MIF is a molecule comprised of 115 amino acids with a molecular weight of 12.5 kDa. [19] In the active form, MIF is aligned by three 114-residue monomers to form a symmetrical trimer, the catalytic active site located between two adjacent monomers of the homotrimer, which has a strong homology with the enzyme D -dopachrome-tautomerase (DDT). [20, 21] (S,R)-3-(4-hydroxyphenyl)-4,5-dihydro-5-

isoxazole acetic acid methyl ester (ISO-1), an inhibitor of DDT, could decrease wild-type or mutant MIF activity in human and murine mononuclear cells. So there was a hypothesis that MIF also displayed some enzymatic activity. [22]

MIF and associated signaling pathways

Although MIF was found in the 1960s, the cell surface receptor for MIF was identified until more than 35 years later. [23] CD74 was identified as a high affinity cell surface binding protein for extracellular MIF with the help of expression cloning and functional analyses. [24] The prostate cancer invasion could be attenuated by the inhibition of MIF or CD74. [25] CD74 is a nonpolymorphic type II integral transmembrane protein which is involved in the transport from the Golgi apparatus to the endoplasmic reticulum. It is abundant on the cell surface, expressed on monocytes/macrophages, B cells and mesenchymal, epithelial and endothelial cells. [24] Kindt et al. proved that MIF/CD74 pathway was involved in the HNSCC progression. Knockdown of CD74 could slow down the proliferation and invasiveness of a squamous carcinoma cell line SCCVII as well as negatively affected the growth of orthotopic tumors generated by SCCVII cell inoculation. [12] The complex formed by MIF binding to the extracellular C-terminal domain of CD74 initiates MIF-dependent sustained activation of the ERK1/2 MAPK cascade resulting in increased cell proliferation via cyclin D1 transcription and subsequent phosphorylation of the Rb gene and prostaglandin E2 production. [23, 26] There are another pathways associated with the MIF-dependent activation of this cascade. Jab-1/CSN5, a protein that serves as an intracellular binding partner of MIF, and Src tyrosine kinase signaling pathway are involved in fast and transient activation of the ERK MAPK signalling pathway. [27] Besides, CD44, a transmembrane coreceptor, is required in the MIF-mediated ERK1/2 kinase phosphorylation for its role in serine phosphorylation. [28] The long-term enhanced activation of CD44 heightened inflammatory response and was responsible for promotion cancer invasion. [29] Intriguingly, MIF is also described as a non-cognate ligand for CXCR2 and CXCR4 which are ascribed to functional receptors. [30] In this context, MIF has to compete with known cognate ligands to bind with these receptors. MIF/CXCR2 interaction was identified to elicit the recruitment and arrest of monocytes, [31] whereas MIF-mediated T-cell recruitment was traced to the interaction of MIF and CXCR4. [30]

The nuclear factor - kappa B (NF-κB) which plays a vital role in carcinogenesis is involved in the MIF associated signaling pathways. In nasopharyngeal carcinoma (NPC) cell lines, C666-1, MIF/IL-8/ CXCR2 signaling could enhance the growth of the tumor spheres. And NF-κB inhibitor parthenolide could inhibit the gene expression of IL-8. [32] Lv et al. found that MIF assisted lung metastasis of breast cancer via activation of HMGB1/TLR4/NF-κB axis. [33] In the non-small cell lung cancer cell lines, the dissociation of MIF- ribosomal protein S3 complex induced by ionizing radiation sequentially activated NF-κB and made the expression of target genes of this factor, which promoted tumor metastatic conversion. [34]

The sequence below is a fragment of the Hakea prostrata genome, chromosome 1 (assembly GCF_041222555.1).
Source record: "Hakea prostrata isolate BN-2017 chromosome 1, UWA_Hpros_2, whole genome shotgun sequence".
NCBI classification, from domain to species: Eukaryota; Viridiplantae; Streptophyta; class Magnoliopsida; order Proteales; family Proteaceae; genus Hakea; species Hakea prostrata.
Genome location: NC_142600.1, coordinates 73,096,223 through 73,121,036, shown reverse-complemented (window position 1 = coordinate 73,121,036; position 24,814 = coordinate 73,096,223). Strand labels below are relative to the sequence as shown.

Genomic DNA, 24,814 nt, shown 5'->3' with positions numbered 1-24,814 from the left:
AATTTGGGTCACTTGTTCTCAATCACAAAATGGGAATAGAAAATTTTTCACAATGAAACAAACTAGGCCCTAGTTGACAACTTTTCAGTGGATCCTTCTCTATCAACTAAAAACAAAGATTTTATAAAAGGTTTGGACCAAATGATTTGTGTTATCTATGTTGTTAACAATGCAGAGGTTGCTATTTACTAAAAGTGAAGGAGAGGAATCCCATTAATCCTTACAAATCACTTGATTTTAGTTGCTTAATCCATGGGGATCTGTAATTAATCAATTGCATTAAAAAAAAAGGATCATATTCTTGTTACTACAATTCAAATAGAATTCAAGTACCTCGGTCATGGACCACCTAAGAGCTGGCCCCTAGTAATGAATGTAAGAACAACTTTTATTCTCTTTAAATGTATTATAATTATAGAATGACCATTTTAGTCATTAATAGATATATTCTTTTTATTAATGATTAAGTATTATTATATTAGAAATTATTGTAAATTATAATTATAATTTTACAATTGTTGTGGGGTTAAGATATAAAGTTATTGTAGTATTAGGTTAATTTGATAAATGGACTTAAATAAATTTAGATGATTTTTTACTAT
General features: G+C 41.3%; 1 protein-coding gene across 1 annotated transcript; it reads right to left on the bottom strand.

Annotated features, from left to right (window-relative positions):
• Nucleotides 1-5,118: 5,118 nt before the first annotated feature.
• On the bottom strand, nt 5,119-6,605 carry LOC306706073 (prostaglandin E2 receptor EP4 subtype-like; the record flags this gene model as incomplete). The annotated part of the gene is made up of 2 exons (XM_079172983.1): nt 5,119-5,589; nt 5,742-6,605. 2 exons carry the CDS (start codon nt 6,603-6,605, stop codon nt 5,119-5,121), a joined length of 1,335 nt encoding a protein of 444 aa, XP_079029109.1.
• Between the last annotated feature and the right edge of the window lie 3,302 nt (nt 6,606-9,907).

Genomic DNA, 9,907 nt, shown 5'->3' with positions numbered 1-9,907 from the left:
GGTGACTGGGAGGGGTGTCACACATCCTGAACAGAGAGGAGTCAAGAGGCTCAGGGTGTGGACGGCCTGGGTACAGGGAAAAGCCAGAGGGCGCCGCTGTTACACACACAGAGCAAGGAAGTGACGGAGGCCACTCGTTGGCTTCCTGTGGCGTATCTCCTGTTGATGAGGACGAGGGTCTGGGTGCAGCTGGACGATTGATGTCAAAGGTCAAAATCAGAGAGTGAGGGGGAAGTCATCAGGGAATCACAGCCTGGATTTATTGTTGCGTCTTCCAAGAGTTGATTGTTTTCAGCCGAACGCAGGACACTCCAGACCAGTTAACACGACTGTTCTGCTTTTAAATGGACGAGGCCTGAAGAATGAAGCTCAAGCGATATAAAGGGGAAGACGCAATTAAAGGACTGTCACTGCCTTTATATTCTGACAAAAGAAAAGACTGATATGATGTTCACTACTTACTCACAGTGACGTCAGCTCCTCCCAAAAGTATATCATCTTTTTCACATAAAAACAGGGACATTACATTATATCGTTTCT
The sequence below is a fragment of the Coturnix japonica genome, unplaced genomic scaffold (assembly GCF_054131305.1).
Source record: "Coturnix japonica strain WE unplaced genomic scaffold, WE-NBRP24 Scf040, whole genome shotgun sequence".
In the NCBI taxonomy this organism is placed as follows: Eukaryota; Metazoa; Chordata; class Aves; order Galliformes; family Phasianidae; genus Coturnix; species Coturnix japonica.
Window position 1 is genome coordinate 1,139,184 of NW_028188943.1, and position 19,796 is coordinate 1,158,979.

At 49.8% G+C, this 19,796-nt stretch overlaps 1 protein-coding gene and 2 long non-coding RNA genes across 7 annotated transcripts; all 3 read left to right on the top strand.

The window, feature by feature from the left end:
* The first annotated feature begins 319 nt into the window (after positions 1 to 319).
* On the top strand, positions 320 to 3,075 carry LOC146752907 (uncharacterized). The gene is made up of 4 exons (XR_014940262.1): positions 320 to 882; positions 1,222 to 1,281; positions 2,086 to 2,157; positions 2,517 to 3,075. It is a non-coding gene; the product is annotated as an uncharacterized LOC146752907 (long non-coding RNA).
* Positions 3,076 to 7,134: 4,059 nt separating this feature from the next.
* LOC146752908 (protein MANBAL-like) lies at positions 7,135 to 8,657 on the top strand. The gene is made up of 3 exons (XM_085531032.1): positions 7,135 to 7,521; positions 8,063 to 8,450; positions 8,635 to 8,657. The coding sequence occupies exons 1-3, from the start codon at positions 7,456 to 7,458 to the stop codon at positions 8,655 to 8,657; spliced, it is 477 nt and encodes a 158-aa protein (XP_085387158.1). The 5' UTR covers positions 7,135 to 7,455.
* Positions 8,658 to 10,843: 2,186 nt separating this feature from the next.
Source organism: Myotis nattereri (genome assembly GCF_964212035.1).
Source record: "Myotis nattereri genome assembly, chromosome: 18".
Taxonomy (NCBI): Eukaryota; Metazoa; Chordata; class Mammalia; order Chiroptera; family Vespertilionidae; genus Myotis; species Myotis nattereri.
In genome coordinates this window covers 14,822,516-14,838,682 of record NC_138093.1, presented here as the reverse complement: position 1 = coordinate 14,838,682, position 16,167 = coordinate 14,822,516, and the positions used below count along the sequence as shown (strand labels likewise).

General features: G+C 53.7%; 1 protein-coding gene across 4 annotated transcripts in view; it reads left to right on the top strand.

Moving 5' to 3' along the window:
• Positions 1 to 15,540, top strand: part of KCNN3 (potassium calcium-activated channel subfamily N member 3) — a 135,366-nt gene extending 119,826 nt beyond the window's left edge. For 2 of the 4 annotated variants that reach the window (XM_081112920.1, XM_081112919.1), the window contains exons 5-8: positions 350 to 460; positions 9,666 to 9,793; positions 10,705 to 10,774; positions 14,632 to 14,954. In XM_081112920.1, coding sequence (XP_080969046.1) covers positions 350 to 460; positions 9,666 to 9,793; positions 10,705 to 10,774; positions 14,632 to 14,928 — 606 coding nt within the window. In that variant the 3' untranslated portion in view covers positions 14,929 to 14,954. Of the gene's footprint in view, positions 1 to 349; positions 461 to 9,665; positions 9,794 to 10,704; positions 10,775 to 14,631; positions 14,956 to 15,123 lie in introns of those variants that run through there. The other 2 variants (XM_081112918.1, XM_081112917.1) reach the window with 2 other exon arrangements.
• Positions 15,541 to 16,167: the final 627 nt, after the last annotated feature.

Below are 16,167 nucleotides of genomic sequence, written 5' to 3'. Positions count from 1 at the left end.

MIF and inflammation micro-environment

The notion of MIF as a proinflammatory protein was firstly confirmed by the studies about delayed hypersensitivity and further evaluated in the mouse model of septic shock. [10] It was involved in many aspects of inflammatory. The level of MIF was elevated in both serum and synovial fluid of patients with rheumatoid arthritis. The anti-inflammatory effect of steroids has been proved both in vitro and in vivo. It was shown that MIF secretion was inhibited by high anti-inflammatory concentration of steroids. [5] Compared to the control group, the mortality rate of MIF-knockout mice showed a significant reduce in response to lipopolysaccharide (LPS). [35] Bacher et al. noted that MIF also influenced the proliferation and activation of T cells. [7] As mentioned previously, MIF had a direct effect on macrophages. In turn, MIF secretion could be induced by LPS in the murine macrophage cell line. [8] Moreover, in response to tumor necrosis factor (TNF) and interferon, macrophages-released MIF was increased, and this led to increasing the production of NO and TNF-α in an autocrine fashion, resulting in the removal of bacteria from infected tissue. [36] Additionally, MIF reduced the rate of apoptosis in neutrophil granulocytes. Baumann et al. reported that MIF delayed apoptosis in neutrophils by inhibiting the mitochondria-dependent death pathway. [37]